Jean-Pierre Warner

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Sir Jean-Pierre Frank Eugene Warner (24 September 1924 — 1 February 2005) was a jurist who served as the first British Advocate-General of the European Court of Justice after Britain's entry into the European Community in 1972. Warner was educated at Trinity College, Cambridge, serving as an officer of the Rifle Brigade during the Second World War before starting his career as a barrister. Appointed Advocate-General in 1972, he returned to England in 1981, where he was made a judge of the High Court of Justice, retiring in 1994 and dying in 2005.

Life and career[edit]

Warner was born on 24 September 1924 to an English father, who died when he was 4, and a French mother. He was educated in France, first at Ste Croix de Neuilly and then at the École des Roches, before transferring to Harrow in 1938.[1] After leaving Harrow he went to Trinity College, Cambridge to study history before being commissioned into the Rifle Brigade as a second lieutenant on 23 October 1943.[1][2] He later served on Lord Mountbatten's personal staff, becoming an acting major by the end of the Second World War at the age of 22.[1] He retained a reserve commission until at least 1949.[3] After demobilisation in 1947 he returned to Trinity College, reading law for a year and graduating with first-class honours.[1]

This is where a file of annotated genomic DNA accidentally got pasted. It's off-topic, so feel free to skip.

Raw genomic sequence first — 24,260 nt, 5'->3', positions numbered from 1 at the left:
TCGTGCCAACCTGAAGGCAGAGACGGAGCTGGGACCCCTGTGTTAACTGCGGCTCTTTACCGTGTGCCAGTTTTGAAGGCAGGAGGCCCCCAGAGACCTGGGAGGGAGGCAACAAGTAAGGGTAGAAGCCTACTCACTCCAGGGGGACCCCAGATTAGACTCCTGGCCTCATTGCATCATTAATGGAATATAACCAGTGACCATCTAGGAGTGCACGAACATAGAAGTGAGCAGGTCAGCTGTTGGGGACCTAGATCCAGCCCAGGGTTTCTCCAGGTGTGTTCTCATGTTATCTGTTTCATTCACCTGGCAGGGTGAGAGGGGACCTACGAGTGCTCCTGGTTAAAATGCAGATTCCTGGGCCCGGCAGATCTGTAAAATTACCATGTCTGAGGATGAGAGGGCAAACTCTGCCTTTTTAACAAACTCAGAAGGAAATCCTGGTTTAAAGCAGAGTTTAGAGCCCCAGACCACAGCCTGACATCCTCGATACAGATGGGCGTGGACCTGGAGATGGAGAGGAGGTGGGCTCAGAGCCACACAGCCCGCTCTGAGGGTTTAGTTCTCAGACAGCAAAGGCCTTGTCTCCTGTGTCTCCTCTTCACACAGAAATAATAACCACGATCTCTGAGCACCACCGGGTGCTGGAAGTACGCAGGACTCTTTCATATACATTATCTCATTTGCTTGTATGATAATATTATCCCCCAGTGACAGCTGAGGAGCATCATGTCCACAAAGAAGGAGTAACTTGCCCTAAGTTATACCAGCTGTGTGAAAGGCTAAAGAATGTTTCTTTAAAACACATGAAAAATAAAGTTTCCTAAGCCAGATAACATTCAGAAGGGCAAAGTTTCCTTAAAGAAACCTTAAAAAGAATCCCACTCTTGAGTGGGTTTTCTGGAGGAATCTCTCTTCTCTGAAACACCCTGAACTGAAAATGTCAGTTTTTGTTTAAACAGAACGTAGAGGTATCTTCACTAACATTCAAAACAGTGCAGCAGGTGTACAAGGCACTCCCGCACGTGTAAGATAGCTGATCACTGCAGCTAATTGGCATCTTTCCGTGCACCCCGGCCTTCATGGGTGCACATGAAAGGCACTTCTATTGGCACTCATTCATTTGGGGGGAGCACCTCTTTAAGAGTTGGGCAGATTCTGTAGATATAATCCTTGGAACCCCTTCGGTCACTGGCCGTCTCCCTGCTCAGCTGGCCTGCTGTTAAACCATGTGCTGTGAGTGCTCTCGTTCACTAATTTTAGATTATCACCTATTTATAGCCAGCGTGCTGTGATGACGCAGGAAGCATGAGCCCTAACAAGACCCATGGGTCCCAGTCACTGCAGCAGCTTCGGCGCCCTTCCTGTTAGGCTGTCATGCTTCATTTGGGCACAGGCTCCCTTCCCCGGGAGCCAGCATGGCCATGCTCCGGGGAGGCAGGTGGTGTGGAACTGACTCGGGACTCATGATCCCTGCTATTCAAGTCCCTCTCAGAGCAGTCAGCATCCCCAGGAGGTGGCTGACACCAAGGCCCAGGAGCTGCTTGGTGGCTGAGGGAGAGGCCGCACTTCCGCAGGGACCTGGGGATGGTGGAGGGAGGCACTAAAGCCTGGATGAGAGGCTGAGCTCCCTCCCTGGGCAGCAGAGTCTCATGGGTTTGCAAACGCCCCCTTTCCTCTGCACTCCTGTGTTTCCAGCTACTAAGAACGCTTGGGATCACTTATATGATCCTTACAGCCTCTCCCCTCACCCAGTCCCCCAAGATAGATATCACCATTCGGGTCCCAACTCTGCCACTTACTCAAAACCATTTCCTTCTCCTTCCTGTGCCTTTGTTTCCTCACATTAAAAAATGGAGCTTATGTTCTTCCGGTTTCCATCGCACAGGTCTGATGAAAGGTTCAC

He became a member of Lincoln's Inn in 1950, being called to the Bar in the same year, and practised at the Chancery Bar, soon acquiring a strong practice. In 1961 he became junior counsel to the Registrar of Restrictive Practices, and in 1964 became junior counsel to HM Treasury. When Britain joined the European Community in 1972, Warner, a French-speaking lawyer, was sent to Luxembourg as Britain's first Advocate-General. He was appointed Queen's Counsel on 2 November 1972.[4] After returning to Britain in 1981 he became a judge of the High Court of Justice's Chancery Division on 3 March,[5] receiving the customary knighthood on 20 May 1981.[6] He retired in 1994.[1] He was appointed Grand Cross of the Order of Merit of the Grand Duchy of Luxembourg in 1998.[1] He was awarded honorary degrees from the University of Leicester,[7] University of Exeter and University of Edinburgh. He died on 1 February 2005.[1]

See also[edit]


  1. ^ a b c d e f g "Sir Jean-Pierre Warner - Times Online Obituary". The Times. 23 February 2005. Retrieved 2 February 2010.
  2. ^ "No. 36262". The London Gazette (Supplement). 23 November 1943. p. 5185.
  3. ^ "No. 38964". The London Gazette (Supplement). 11 July 1950. p. 3561.
  4. ^ "No. 45818". The London Gazette. 6 November 1972. p. 13089.
  5. ^ "No. 48545". The London Gazette. 6 March 1981. p. 3296.
  6. ^ "No. 48652". The London Gazette. 16 June 1981. p. 8088.
  7. ^ "Sir Jean-Pierre Warner, QC". University of Leicester. Retrieved 2 February 2010.